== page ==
At what moment did you decide you needed to make a change?
My life changed the day I woke up in an alley on a couch next to a dying cat and realized that someone had stolen the shoes off of my feet while I was sleeping. It was a 115 degrees and I had to walk down to the park where the rest of the homeless community were gathered in order to get a pair of shoes for my feet. By the time I reached the park my feet were burned, cut, and bleeding. That was the life changing moment for me. I fell to my knees in the park and prayed for the first time in 10 years. I later turned myself into my probation officer, who in turn gave me hope and encouragement.
Why do you think this moment came so far down the road and not sooner?
I think it took me longer to reach my bottom because I was fearless, and most of the time I felt like my life was a movie and that any day I would wake up and it would be over. I had lost the ability to feel. After surviving all of the trauma that I had endured, I felt like I would never make it back into society and die in addiction. I learned how to hustle and went into survival mode.
Of all the horrific experiences you survived, which was the toughest?
This is a tough question to answer. They were all tough. From being shot in a drive by shooting, raped several times, beaten, stabbed, burned with cigarettes, to eating from the dumpster.
The lingering flashbacks of being raped probably took the longest to deal with. I eventually went to CASA (Center Against Sexual Abuse) for therapy.
Re-entering society as a productive individual is something many attempt to do and fail. Many lose their life to this struggle. What was your motivation to not only succeed, but to succeed on your first attempt?
I had been in and out of jail, rehab and halfway houses throughout my homeless journey. What helped me re-enter society was listening to someone who was clean and had been in my shoes. I made the decision to take suggestions from someone who had been through a program and completed it successfully.
I realized that my way: was not, did not, and was never going to work. So I listened to advice and I put everything into motion. If I was told to go to meetings, I went. If it was suggested to make amends to others, I did. I did EVERYTHING that was suggested. I came to realize that others around me were clean, happy and had peace; of which I had none. Following simple suggestions and instructions helped me overcome my feelings and issues and helped me return to society.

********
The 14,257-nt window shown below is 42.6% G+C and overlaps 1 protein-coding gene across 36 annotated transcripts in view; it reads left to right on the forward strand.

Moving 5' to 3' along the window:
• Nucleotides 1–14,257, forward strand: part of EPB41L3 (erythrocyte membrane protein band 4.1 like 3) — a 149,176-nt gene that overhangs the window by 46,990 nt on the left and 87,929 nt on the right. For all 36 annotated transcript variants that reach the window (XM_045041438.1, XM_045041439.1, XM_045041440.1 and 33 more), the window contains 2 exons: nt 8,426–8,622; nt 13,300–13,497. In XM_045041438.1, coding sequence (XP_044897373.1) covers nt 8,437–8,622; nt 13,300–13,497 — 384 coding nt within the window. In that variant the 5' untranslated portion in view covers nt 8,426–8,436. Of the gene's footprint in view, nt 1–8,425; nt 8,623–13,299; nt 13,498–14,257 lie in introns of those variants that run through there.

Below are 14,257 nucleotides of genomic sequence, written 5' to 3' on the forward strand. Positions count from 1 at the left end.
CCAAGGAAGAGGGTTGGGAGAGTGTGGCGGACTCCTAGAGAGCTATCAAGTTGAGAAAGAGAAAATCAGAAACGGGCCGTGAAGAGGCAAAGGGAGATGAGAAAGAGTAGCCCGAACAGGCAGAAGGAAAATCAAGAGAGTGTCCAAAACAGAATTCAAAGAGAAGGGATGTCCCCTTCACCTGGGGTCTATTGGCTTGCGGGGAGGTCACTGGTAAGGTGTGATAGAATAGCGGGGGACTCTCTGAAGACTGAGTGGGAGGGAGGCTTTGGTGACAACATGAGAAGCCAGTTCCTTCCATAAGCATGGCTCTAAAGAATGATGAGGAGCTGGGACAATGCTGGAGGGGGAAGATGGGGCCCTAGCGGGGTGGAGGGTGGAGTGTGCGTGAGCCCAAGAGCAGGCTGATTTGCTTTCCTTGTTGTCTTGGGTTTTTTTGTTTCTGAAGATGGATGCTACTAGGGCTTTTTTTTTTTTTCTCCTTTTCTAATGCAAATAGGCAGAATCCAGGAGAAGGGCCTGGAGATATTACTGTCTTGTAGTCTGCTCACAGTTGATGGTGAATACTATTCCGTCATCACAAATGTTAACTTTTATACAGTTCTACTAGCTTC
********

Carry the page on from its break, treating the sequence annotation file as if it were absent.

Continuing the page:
You are a symbol of inspiration and perseverance; you motivate others to seek a better way of life even when it seems impossible. What is the key to breaking free from an addiction?
I believe the key is first admitting to yourself that you have an addiction. The next thing is to realize that you are not alone. Then you have to want sobriety more than addiction. You must be willing to listen and listen and listen. Take suggestions and apply them to your situation. Be honest with yourself at ALL times. You have to make the right choice daily and do the right thing even when no one is watching.
What do you want your son, your students and those who look up to you to understand and take from your life story?
What I want people to take away is that absolutely nothing is impossible. If you believe in yourself and your ability to do your best, you can overcome anything — including addiction. Everyone is capable of achieving greatness. It boils down to how much you want it. What lengths are you willing to go to get it? Also a big part is being open and willing to share/help others. The odds were against me to overcome 10 years of homelessness and addiction, but I did. The odds were against me to go back into society and be productive. The odds were against me to ever reach a level of success but today I, Dr. Brenda Combs, Ed.D., I beat those odds. Nothing is impossible.
What is the message you personally want people to take from the struggles and victories your life consists of?
Everyone is intelligent and capable of reaching their goals and making their dreams come true. I want people to look at the life they are living and if they are not happy and at peace, I want them to stop, look, listen, and then make a different choice; a different decision. People need to realize that they already have what it takes to be successful. They already have inside of them what it takes to beat addiction. They were born with these gifts and talents. They just have to realize that they can live the life they dream about— one step, one moment, at a time. They too can beat the odds and live of life of peace and serenity.
I Believe in Myself
I believe in myself and my ability to do my best
I am intelligent. I am capable of greatness
I can learn, I will learn, I must learn
Today I will listen. I will think. I will reason
Today I will make the best choices
and my life will be
A reflection of those choices
Today I will read, I will write
I will learn to work with it, love and value others
I won’t give up when to give up would be easier because
I am too smart to waste today
People are too important to forget today
And life is too precious to do it any other way
So today I will make the right choice
And I will do the right thing
Even when no one is watching
©Brenda Combs 2008